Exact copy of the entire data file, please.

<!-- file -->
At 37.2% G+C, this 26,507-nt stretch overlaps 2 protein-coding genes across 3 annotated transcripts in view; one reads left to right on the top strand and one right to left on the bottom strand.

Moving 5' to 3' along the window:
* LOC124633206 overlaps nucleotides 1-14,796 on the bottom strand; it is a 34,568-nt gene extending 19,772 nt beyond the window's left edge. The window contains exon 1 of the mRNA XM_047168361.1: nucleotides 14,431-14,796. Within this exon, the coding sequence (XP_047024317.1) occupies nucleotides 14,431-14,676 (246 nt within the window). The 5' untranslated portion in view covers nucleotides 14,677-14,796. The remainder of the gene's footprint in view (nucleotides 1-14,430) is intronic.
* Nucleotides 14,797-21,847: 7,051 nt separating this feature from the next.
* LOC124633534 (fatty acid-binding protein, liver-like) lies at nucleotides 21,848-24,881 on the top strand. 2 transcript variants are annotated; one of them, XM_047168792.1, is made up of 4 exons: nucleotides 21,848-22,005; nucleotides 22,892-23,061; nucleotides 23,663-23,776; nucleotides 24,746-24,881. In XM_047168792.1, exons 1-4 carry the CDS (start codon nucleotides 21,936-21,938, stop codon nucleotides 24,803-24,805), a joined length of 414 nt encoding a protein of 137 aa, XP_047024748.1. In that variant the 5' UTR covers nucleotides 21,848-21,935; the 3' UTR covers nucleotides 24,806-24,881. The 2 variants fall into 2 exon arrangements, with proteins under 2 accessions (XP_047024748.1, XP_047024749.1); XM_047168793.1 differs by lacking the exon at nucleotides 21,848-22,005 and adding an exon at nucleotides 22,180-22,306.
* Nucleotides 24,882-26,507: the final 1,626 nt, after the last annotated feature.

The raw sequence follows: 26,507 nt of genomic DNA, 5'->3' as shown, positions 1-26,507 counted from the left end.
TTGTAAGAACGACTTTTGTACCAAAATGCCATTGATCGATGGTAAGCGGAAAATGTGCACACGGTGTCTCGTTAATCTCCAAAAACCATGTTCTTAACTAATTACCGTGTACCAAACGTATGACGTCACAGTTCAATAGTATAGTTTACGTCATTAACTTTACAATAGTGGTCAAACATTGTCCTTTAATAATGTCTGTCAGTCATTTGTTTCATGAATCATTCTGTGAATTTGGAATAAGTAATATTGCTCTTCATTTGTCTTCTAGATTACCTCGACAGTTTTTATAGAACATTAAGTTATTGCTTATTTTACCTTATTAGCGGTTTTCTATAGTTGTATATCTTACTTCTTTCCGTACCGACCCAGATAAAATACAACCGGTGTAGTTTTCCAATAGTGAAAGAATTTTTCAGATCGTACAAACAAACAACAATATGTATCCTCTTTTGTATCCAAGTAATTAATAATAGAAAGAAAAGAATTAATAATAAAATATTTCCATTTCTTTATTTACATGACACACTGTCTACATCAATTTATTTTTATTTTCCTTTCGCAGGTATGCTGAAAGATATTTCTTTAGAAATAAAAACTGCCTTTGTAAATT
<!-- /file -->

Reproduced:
At 37.2% G+C, this 26,507-nt stretch overlaps 2 protein-coding genes across 3 annotated transcripts in view; one reads left to right on the top strand and one right to left on the bottom strand.

Moving 5' to 3' along the window:
* LOC124633206 overlaps nucleotides 1-14,796 on the bottom strand; it is a 34,568-nt gene extending 19,772 nt beyond the window's left edge. The window contains exon 1 of the mRNA XM_047168361.1: nucleotides 14,431-14,796. Within this exon, the coding sequence (XP_047024317.1) occupies nucleotides 14,431-14,676 (246 nt within the window). The 5' untranslated portion in view covers nucleotides 14,677-14,796. The remainder of the gene's footprint in view (nucleotides 1-14,430) is intronic.
* Nucleotides 14,797-21,847: 7,051 nt separating this feature from the next.
* LOC124633534 (fatty acid-binding protein, liver-like) lies at nucleotides 21,848-24,881 on the top strand. 2 transcript variants are annotated; one of them, XM_047168792.1, is made up of 4 exons: nucleotides 21,848-22,005; nucleotides 22,892-23,061; nucleotides 23,663-23,776; nucleotides 24,746-24,881. In XM_047168792.1, exons 1-4 carry the CDS (start codon nucleotides 21,936-21,938, stop codon nucleotides 24,803-24,805), a joined length of 414 nt encoding a protein of 137 aa, XP_047024748.1. In that variant the 5' UTR covers nucleotides 21,848-21,935; the 3' UTR covers nucleotides 24,806-24,881. The 2 variants fall into 2 exon arrangements, with proteins under 2 accessions (XP_047024748.1, XP_047024749.1); XM_047168793.1 differs by lacking the exon at nucleotides 21,848-22,005 and adding an exon at nucleotides 22,180-22,306.
* Nucleotides 24,882-26,507: the final 1,626 nt, after the last annotated feature.

The raw sequence follows: 26,507 nt of genomic DNA, 5'->3' as shown, positions 1-26,507 counted from the left end.
TTGTAAGAACGACTTTTGTACCAAAATGCCATTGATCGATGGTAAGCGGAAAATGTGCACACGGTGTCTCGTTAATCTCCAAAAACCATGTTCTTAACTAATTACCGTGTACCAAACGTATGACGTCACAGTTCAATAGTATAGTTTACGTCATTAACTTTACAATAGTGGTCAAACATTGTCCTTTAATAATGTCTGTCAGTCATTTGTTTCATGAATCATTCTGTGAATTTGGAATAAGTAATATTGCTCTTCATTTGTCTTCTAGATTACCTCGACAGTTTTTATAGAACATTAAGTTATTGCTTATTTTACCTTATTAGCGGTTTTCTATAGTTGTATATCTTACTTCTTTCCGTACCGACCCAGATAAAATACAACCGGTGTAGTTTTCCAATAGTGAAAGAATTTTTCAGATCGTACAAACAAACAACAATATGTATCCTCTTTTGTATCCAAGTAATTAATAATAGAAAGAAAAGAATTAATAATAAAATATTTCCATTTCTTTATTTACATGACACACTGTCTACATCAATTTATTTTTATTTTCCTTTCGCAGGTATGCTGAAAGATATTTCTTTAGAAATAAAAACTGCCTTTGTAAATT